Heavy going, both in content and prose style, but filled with critical content.

This young readers’ adaptation of Wallace-Wells’ acclaimed 2019 adult original outlines the effects of human-caused climate change.

With sections on heat death, hunger, drowning, wildfire, loss of freshwater, dying oceans, unbreathable air, plagues, economic collapse, climate conflict, and the multiplying effects of these individual scourges, the author makes it clear just how many ways climate change caused by human activities has already affected us and is likely to affect us even more in the not-so-distant future. He goes on to consider the stories we tell, the dream that technology will save us, the politics of consumption, the loss of the historical idea of progress, and what can be done with our despair. This condensed version retains the substance of the adult edition, including much of the same language, which may lack appeal for many teen readers (“It is only intuitive, in other words, that impulses toward purity represent growth areas of our culture, destined to distend further inward from the cultural periphery as apocalyptic ecological anxiety grows, too”). The story presented here is terrifying. The afterword summarizes some more positive recent political decisions and shifts in public opinion. But the author ends with tentative positivity, noting that global action could yet result in a less unhappy future. The dense text is not broken up with sidebars or other design features, and the book is notably missing sources or further reading suggestions.

Heavy going, both in content and prose style, but filled with critical content. (index) (Nonfiction. 14-18)

Pub Date: Oct. 10, 2023

ISBN: 9780593483572

Page Count: 192

Publisher: Delacorte

Review Posted Online: Aug. 11, 2023

Kirkus Reviews Issue: Sept. 1, 2023


From the Pocket Change Collective series

Small but mighty necessary reading.

A miniature manifesto for radical queer acceptance that weaves together the personal and political.

Eli, a cis gay white Jewish man, uses his own identities and experiences to frame and acknowledge his perspective. In the prologue, Eli compares the global Jewish community to the global queer community, noting, “We don’t always get it right, but the importance of showing up for other Jews has been carved into the DNA of what it means to be Jewish. It is my dream that queer people develop the same ideology—what I like to call a Global Queer Conscience.” He details his own isolating experiences as a queer adolescent in an Orthodox Jewish community and reflects on how he and so many others would have benefitted from a robust and supportive queer community. The rest of the book outlines 10 principles based on the belief that an expectation of mutual care and concern across various other dimensions of identity can be integrated into queer community values. Eli’s prose is clear, straightforward, and powerful. While he makes some choices that may be divisive—for example, using the initialism LGBTQIAA+ which includes “ally”—he always makes clear those are his personal choices and that the language is ever evolving.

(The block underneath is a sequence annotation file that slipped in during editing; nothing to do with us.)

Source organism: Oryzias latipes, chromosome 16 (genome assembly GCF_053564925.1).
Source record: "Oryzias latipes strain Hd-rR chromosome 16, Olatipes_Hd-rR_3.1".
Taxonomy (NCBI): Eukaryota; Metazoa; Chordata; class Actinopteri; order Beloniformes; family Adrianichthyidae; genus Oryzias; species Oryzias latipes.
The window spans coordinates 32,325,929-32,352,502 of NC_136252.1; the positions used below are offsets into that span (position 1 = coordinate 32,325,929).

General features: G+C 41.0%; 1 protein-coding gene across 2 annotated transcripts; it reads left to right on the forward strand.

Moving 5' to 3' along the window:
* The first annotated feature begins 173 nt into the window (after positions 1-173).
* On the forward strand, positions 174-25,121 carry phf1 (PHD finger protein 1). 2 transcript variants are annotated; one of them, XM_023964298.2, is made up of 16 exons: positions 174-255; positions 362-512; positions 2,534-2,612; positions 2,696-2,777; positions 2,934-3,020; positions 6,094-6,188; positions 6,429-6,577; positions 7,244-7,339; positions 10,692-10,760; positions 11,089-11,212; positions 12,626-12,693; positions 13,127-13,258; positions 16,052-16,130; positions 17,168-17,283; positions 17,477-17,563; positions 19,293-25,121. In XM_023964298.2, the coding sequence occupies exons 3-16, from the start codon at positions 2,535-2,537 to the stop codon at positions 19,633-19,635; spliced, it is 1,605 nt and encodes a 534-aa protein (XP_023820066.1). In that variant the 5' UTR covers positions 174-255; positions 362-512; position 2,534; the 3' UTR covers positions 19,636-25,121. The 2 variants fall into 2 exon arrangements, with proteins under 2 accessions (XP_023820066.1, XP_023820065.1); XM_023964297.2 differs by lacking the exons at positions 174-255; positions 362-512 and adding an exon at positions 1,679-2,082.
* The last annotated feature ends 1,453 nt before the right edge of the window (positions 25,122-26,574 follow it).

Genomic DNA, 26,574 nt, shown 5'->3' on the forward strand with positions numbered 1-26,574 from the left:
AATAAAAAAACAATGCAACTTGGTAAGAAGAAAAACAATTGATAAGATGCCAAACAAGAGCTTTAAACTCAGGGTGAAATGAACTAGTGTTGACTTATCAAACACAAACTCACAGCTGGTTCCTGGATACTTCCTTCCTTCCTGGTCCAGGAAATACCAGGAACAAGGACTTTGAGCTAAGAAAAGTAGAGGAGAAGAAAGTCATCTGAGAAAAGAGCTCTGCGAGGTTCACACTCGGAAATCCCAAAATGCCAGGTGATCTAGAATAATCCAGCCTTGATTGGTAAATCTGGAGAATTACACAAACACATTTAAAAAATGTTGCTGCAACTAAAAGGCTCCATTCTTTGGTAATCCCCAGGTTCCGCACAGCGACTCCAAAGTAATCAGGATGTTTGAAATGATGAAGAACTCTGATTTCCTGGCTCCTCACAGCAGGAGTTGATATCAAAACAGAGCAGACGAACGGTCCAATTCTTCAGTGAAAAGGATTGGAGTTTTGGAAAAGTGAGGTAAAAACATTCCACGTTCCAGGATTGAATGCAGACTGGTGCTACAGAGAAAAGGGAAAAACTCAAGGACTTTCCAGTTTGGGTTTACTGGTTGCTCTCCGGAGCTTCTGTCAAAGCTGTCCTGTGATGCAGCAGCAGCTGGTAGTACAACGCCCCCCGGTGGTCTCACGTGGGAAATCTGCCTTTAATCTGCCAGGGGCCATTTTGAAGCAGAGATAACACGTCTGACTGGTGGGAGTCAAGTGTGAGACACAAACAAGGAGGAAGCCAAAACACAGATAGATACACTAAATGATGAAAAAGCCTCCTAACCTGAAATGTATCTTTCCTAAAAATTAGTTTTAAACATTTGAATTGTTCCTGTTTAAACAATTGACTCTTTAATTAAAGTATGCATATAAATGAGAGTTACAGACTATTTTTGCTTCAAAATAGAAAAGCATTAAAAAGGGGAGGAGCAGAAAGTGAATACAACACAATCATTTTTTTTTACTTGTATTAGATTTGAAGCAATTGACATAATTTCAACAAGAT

Small but mighty necessary reading. (resources) (Nonfiction. 14-18)

Pub Date: June 2, 2020

ISBN: 978-0-593-09368-9

Page Count: 64

Publisher: Penguin Workshop

Review Posted Online: March 28, 2020

Kirkus Reviews Issue: April 15, 2020


Though not the most balanced, an enlightening look back for the queer future.

An adaptation for teens of the adult title A Queer History of the United States (2011).

Divided into thematic sections, the text filters LGBTQIA+ history through key figures in each era from the 1500s to the present. Alongside watershed moments like the 1969 Stonewall uprising and the HIV/AIDS crisis of the 1980s and 1990s, the text brings to light less well-known people, places, and events: the 1625 free love colony of Merrymount, transgender Civil War hero Albert D.J. Cashier, and the 1951 founding of the Mattachine Society, to name a few. Throughout, the author and adapter take care to use accurate pronouns and avoid imposing contemporary terminology onto historical figures. In some cases, they quote primary sources to speculate about same-sex relationships while also reminding readers of past cultural differences in expressing strong affection between friends. Black-and-white illustrations or photos augment each chapter. Though it lacks the teen appeal and personable, conversational style of Sarah Prager’s Queer, There, and Everywhere (2017), this textbook-level survey contains a surprising amount of depth. However, the mention of transgender movements and activism—in particular, contemporary issues—runs on the slim side. Whereas chapters are devoted to over 30 ethnically diverse gay, lesbian, bisexual, or queer figures, some trans pioneers such as Christine Jorgensen and Holly Woodlawn are reduced to short sidebars.

Though not the most balanced, an enlightening look back for the queer future. (glossary, photo credits, bibliography, index) (Nonfiction. 14-18)

Pub Date: June 11, 2019

ISBN: 978-0-8070-5612-7

Page Count: 336

Publisher: Beacon Press

Review Posted Online: March 12, 2019

Kirkus Reviews Issue: April 15, 2019

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